Tooele Transcript Bulletin – News in Tooele, Utah

March 21, 2013
Goshute reservation to host new offenses court Saturday

The Skull Valley Band of Goshute Indians is starting a federal court system, and is hoping the community will become involved in the open court.

Lori Bear, chairwoman of the Skull Valley Band of Goshute Indians, said although the band has had a tribal court system, the group has not before had a Court of Indian Offenses.

The two courts differ in that a tribal court enforces tribal law, while a Court of Indian Offenses, commonly known as a CFR Court, can enforce tribal, federal and, where applicable, state laws.

“In any community, a court system is absolutely necessary to a safe and healthy community,” said Bear. “Unfortunately, in the past, the Skull Valley Band of Goshute Indians has never had a court system, i.e. a neutral forum for disputes to be heard, or crimes to be prosecuted. It was absolutely necessary that we establish a court system for the health and safety of everyone living on the reservation.”

The first meeting of the CFR Court is at 1 p.m. this Saturday at the Tribal Justice Center on the Skull Valley Band of Goshute Indian Reservation. It is open to the public.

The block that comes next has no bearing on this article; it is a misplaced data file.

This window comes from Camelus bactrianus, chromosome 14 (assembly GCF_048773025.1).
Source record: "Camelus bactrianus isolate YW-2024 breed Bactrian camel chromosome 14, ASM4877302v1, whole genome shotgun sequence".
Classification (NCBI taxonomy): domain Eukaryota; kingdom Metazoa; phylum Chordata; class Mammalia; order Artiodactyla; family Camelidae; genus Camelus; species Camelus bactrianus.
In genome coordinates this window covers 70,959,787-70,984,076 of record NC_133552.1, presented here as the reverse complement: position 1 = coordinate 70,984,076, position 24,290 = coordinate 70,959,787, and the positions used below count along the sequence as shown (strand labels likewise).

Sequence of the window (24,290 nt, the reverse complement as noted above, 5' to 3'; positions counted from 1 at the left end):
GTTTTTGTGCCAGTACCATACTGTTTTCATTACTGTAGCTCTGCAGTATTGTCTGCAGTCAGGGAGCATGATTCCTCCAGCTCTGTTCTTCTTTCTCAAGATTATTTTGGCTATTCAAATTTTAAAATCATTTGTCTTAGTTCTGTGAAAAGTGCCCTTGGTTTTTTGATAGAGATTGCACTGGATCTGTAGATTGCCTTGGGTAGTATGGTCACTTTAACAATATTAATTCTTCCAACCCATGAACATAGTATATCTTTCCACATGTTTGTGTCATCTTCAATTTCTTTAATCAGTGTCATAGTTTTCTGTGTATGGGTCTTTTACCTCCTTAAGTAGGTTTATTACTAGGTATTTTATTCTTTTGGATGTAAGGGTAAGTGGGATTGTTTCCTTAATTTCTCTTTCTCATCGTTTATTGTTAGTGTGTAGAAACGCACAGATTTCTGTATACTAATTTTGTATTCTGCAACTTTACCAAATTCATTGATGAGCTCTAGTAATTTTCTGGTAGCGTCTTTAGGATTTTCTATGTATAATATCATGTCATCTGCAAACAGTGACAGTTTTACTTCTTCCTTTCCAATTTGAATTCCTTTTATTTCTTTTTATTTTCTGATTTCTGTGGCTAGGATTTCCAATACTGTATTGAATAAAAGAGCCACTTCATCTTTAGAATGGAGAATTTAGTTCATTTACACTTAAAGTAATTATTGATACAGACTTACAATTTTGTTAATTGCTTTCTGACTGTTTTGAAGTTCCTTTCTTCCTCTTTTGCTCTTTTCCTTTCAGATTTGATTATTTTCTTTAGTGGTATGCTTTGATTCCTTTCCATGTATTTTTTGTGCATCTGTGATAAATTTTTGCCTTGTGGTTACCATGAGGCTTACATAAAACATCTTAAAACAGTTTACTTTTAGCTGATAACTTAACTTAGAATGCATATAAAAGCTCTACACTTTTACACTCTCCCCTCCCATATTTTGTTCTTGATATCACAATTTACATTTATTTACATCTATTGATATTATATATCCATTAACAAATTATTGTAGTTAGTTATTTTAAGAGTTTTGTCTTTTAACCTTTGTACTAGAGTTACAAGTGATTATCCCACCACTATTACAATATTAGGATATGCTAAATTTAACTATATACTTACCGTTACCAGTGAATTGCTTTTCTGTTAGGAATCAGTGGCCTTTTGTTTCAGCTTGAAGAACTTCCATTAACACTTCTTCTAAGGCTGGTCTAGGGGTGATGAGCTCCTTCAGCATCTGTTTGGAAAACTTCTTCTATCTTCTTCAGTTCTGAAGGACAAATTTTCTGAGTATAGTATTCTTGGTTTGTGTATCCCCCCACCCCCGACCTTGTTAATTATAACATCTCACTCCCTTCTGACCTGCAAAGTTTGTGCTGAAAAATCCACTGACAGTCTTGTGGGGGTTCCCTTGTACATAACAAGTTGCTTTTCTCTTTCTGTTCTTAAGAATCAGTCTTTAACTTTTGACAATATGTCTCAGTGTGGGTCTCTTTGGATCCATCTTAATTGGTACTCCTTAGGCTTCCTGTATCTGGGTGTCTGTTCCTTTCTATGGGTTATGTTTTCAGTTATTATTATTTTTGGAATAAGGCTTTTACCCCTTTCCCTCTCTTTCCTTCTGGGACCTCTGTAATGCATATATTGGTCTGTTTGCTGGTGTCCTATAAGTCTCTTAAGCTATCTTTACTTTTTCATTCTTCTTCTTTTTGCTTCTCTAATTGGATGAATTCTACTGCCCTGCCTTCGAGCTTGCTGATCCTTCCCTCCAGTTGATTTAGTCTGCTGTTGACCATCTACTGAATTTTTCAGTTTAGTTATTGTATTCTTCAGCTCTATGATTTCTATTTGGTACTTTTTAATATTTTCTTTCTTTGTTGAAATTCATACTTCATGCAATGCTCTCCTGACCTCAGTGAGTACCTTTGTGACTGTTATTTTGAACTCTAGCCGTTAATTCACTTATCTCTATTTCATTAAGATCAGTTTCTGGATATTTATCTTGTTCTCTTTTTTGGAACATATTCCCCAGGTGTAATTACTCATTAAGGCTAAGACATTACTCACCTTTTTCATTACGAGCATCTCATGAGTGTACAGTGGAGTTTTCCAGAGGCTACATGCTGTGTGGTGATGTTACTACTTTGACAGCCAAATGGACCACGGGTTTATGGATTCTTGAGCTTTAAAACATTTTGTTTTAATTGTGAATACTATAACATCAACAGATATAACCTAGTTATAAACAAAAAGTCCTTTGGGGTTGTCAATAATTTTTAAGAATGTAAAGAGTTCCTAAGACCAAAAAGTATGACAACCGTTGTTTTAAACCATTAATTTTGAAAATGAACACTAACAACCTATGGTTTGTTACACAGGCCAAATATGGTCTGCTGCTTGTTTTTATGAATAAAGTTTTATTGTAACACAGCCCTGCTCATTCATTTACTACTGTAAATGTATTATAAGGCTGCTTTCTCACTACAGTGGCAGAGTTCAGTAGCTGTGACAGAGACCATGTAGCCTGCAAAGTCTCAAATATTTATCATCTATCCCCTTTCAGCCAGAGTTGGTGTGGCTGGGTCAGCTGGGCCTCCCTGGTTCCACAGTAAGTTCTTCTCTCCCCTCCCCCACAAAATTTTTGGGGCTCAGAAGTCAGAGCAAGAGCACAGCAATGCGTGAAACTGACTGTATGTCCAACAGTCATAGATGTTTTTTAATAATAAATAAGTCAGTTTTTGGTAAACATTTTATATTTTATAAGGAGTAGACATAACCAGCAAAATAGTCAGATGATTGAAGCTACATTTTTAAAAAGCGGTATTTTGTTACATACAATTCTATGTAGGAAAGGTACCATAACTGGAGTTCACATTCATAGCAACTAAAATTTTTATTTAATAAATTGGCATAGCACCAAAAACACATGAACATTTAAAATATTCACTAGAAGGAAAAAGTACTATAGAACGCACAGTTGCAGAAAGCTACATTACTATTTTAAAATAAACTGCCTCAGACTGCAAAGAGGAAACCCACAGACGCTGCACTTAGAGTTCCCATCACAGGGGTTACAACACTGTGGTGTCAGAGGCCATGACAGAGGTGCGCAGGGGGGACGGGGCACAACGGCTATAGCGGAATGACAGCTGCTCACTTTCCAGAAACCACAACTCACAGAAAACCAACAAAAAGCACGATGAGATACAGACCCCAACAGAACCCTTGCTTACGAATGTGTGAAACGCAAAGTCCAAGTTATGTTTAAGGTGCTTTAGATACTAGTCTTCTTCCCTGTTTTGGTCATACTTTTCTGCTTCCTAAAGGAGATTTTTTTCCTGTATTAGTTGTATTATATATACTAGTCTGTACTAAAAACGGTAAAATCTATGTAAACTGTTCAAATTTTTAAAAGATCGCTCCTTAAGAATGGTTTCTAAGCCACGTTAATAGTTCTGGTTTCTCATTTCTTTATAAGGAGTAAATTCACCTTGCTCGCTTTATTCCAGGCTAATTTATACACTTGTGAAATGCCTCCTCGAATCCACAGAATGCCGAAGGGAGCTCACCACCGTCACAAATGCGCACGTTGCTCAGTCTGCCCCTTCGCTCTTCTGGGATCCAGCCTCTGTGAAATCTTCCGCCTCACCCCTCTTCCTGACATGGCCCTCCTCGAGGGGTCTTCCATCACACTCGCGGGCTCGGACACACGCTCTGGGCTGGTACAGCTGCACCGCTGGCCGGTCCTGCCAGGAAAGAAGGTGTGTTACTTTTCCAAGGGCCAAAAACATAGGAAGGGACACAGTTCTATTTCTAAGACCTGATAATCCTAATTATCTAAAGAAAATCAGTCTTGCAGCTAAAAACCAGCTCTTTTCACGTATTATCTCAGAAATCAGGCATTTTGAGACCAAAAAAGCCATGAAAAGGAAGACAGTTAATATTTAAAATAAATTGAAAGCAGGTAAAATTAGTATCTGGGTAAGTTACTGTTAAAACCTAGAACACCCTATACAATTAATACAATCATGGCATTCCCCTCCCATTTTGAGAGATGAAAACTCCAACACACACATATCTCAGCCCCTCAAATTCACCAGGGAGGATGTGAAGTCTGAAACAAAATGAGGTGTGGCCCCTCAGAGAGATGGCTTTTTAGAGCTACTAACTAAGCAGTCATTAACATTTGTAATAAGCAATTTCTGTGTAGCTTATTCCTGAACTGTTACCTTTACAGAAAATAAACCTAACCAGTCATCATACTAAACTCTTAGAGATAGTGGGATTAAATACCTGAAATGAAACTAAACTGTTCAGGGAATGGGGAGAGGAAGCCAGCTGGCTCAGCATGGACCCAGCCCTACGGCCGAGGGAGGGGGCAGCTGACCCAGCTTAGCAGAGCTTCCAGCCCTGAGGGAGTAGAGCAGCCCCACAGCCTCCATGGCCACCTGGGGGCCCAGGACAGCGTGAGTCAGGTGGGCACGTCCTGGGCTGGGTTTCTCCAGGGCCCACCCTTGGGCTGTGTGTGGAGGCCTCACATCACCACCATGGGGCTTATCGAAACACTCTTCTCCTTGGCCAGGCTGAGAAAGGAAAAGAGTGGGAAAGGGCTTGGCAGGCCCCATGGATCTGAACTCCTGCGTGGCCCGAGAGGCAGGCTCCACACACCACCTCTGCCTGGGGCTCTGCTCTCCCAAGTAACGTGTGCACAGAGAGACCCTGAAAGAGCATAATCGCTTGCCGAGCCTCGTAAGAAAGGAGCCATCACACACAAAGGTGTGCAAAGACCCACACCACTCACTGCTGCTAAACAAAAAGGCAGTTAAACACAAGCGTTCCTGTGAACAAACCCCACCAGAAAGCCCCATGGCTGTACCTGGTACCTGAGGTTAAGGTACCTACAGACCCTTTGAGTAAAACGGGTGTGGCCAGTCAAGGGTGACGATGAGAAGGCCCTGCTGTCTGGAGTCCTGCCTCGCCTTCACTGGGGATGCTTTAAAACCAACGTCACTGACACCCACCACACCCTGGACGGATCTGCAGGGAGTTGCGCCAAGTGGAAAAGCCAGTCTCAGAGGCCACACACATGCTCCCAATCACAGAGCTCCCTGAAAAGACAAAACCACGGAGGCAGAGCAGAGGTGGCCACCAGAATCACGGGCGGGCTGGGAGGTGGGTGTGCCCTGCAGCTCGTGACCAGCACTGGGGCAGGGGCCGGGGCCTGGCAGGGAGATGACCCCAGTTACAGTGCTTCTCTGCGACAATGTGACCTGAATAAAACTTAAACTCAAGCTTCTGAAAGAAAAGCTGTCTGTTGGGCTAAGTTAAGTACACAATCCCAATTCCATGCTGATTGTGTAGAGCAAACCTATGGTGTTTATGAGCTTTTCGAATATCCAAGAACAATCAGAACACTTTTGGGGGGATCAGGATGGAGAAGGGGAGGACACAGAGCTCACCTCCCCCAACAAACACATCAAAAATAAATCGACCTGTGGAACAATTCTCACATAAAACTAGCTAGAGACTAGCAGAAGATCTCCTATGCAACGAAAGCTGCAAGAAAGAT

To hold the court, a federal judge, prosecutor and defense attorneys will go to the reservation to hear disputes and enforce tribal and federal laws within the reservation, Bear said. Having the CFR Court is a means of ensuring the federal government fulfills its trust responsibility to provide court and law enforcement services.

The court also will allow a more cohesive judicial system in Tooele County, she said, and seal up “jurisdictional loop holes” that existed in the gaps between Tooele County and the band’s respective responsibilities.

While members of the band will be most acutely affected by the CFR Court, it will also impact people not of the band but who break the law on reservation ground, such as speeding, said Bear.

Bear said the band has been working closely with county, state and federal officials to work out questions of jurisdiction, prosecution, investigation and deputization. The goal of encouraging people to come to the meetings is to have a forum to answer the inevitable questions with this new court.

“This open meeting is a big step forward that we could not have taken without reaching out to state and federal officials,” she said. “This meeting will bring everyone together to educate the community and ensure things run smoothly.”

Lisa Christensen

Staff Writer at Tooele Transcript Bulletin
Lisa covers primarily crime and courts, military affairs, Stansbury Park government and transportation issues. She is a graduate of Utah State University, where she double-majored in journalism and music, and Grantsville High School.

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